what do you think?

I think it would be good to put that leadership stuff in your cover letter.

Are there any schools in your area that offer any kind of preceptorship? I know that here, one of the CSUs does a summer rural preceptorship that a lot of my classmates chose to do, in addition to the one offered by our program.

Did you guys do a lot in skills lab? We didn't really have much for skills lab, so I think we made up for that in clinicals. I would still list the hours, because it's good for a manager to see what your background is.

I think it would be good to put that leadership stuff in your cover letter.

Are there any schools in your area that offer any kind of preceptorship? I know that here, one of the CSUs does a summer rural preceptorship that a lot of my classmates chose to do, in addition to the one offered by our program.

Did you guys do a lot in skills lab? We didn't really have much for skills lab, so I think we made up for that in clinicals. I would still list the hours, because it's good for a manager to see what your background is.

As far as I know, there aren't any preceptorship programs in my area but I will definitely research more into it to make sure. I also called around today about PALS and will be taking that certification course in January. Unfortunately, there is no STABLE program in my area. =[

As for lab, we just did the usual nursing skills that I would think every nursing school does. in no particular order we did... Aseptic dressing changes with wound packing, CVAD dressing change, NG tube insertion irrigation and removal, foley/straight cath, bladder irrigation, trach care, trach suctioning, IV starts, IV skills in general like IV pushes, hanging piggy backs, spiking a bag and priming the line, drip rate calculations and setting the drip rate manually, IM and SQ injections, TPN transfusions, blood transfusions (in my area students CANNOT give blood products but we still learned anyway), PO med passes, "block" med passes; i'm not sure if this term is unique to my school, but in skills lab we did a full med pass on a patient, any PO, IM, SQ, IV meds were given because in prior evals they were always separated. one eval was just po, one was just IM/SQ, the other was just IV etc. so this was nice to learn how to put them all together, insulin mixing, hoyer lift, sit to stand lift, gait belt transfers, restraints with posey vests, vitals, NG tube med passes, NG tube feeds, etc. all of which we were evaluated on and had to pass within 3 tries to continue in the program. We also could not perform any of those skills in clinical unless we passed the evaluation.

I guess we did a lot in lab, but I can't really be sure because I don't know how other programs work in comparison.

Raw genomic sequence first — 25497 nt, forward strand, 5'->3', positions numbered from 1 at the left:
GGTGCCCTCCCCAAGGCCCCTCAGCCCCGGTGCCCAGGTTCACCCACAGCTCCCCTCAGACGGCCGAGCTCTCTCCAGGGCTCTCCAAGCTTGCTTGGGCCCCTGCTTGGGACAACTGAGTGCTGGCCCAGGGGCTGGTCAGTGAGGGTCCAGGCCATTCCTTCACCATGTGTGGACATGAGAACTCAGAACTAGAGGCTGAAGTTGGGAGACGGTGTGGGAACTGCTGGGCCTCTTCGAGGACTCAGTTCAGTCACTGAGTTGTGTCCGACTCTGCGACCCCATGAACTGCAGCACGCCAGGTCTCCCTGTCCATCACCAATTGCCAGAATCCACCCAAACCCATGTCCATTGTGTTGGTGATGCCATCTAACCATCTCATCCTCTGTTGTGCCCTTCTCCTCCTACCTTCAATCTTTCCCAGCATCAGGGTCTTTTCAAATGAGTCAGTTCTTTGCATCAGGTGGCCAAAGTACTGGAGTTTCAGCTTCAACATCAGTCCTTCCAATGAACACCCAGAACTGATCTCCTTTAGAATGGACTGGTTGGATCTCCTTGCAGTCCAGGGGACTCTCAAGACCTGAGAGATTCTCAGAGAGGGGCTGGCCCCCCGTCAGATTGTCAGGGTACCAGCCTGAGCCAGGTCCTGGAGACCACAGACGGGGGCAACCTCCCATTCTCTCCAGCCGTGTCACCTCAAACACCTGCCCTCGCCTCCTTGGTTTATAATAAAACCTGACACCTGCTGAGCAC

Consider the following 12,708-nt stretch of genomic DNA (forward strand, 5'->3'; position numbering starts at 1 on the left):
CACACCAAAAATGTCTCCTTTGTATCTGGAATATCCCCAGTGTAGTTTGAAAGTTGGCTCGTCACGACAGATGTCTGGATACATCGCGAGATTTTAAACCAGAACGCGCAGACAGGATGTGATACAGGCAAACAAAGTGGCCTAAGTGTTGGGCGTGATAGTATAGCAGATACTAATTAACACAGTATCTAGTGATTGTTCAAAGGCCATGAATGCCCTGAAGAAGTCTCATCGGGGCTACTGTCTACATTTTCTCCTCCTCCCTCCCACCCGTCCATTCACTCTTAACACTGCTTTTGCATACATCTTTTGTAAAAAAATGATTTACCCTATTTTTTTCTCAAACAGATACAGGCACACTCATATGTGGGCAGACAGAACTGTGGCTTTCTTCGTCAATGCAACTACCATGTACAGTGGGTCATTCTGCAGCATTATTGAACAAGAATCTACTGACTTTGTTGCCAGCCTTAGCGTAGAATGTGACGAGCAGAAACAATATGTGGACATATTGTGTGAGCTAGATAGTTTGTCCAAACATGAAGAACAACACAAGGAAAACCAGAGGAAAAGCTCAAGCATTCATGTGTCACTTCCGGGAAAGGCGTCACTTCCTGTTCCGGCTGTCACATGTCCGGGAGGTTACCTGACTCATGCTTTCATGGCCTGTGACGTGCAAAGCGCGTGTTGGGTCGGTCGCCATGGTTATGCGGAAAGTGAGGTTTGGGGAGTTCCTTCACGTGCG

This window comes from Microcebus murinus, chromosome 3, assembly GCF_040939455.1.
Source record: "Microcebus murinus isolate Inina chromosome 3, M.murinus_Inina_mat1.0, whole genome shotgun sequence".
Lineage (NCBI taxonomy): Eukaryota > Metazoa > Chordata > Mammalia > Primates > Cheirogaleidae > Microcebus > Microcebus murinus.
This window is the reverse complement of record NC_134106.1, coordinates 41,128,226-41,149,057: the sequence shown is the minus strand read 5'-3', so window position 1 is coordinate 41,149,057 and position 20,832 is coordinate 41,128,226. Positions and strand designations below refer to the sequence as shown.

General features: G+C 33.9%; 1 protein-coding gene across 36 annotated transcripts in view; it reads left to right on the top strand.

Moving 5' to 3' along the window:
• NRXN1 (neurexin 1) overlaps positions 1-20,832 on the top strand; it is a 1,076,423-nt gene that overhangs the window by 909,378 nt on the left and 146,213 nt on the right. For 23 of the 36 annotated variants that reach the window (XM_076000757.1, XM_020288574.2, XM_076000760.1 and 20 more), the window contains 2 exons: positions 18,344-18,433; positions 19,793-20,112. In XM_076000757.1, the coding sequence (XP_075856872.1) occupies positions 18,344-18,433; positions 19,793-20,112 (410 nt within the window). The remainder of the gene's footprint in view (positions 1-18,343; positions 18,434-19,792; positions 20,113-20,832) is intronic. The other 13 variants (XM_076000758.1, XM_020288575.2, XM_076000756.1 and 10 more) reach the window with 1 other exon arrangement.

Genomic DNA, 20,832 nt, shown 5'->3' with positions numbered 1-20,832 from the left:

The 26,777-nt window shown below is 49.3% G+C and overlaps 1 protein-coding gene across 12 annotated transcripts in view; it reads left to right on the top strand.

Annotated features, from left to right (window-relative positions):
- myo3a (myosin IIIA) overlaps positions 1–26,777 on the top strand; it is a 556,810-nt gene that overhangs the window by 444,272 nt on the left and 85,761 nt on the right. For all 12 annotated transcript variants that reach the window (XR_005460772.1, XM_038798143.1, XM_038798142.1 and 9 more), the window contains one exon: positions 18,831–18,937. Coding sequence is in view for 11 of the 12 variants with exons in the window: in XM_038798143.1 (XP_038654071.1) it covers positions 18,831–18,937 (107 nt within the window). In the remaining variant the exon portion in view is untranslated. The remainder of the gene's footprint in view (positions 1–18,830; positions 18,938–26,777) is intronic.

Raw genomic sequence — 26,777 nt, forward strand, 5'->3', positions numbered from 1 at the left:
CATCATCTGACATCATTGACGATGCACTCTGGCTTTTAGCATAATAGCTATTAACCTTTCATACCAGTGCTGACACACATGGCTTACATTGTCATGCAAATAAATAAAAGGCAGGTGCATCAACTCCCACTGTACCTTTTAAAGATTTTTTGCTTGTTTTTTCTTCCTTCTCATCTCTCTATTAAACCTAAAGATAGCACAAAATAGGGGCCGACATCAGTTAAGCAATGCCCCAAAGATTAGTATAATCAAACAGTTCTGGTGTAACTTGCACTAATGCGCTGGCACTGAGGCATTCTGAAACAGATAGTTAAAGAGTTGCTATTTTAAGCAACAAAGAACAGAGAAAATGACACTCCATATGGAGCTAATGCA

RunBabyRN specializes in L&D, infusion, urology.

As far as I know, there aren't any preceptorship programs in my area but I will definitely research more into it to make sure. I also called around today about PALS and will be taking that certification course in January. Unfortunately, there is no STABLE program in my area. =[

As for lab, we just did the usual nursing skills that I would think every nursing school does. in no particular order we did... Aseptic dressing changes with wound packing, CVAD dressing change, NG tube insertion irrigation and removal, foley/straight cath, bladder irrigation, trach care, trach suctioning, IV starts, IV skills in general like IV pushes, hanging piggy backs, spiking a bag and priming the line, drip rate calculations and setting the drip rate manually, IM and SQ injections, TPN transfusions, blood transfusions (in my area students CANNOT give blood products but we still learned anyway), PO med passes, "block" med passes; i'm not sure if this term is unique to my school, but in skills lab we did a full med pass on a patient, any PO, IM, SQ, IV meds were given because in prior evals they were always separated. one eval was just po, one was just IM/SQ, the other was just IV etc. so this was nice to learn how to put them all together, insulin mixing, hoyer lift, sit to stand lift, gait belt transfers, restraints with posey vests, vitals, NG tube med passes, NG tube feeds, etc. all of which we were evaluated on and had to pass within 3 tries to continue in the program. We also could not perform any of those skills in clinical unless we passed the evaluation.

I guess we did a lot in lab, but I can't really be sure because I don't know how other programs work in comparison.

It's always hard to compare your program to others, I know. My program had VERY little skills lab, but I ran a skills lab for another program, so I had some basis for comparison, and I've had skills lab for other medical training. If it makes you feel any better, some of the stuff you've listed we never did.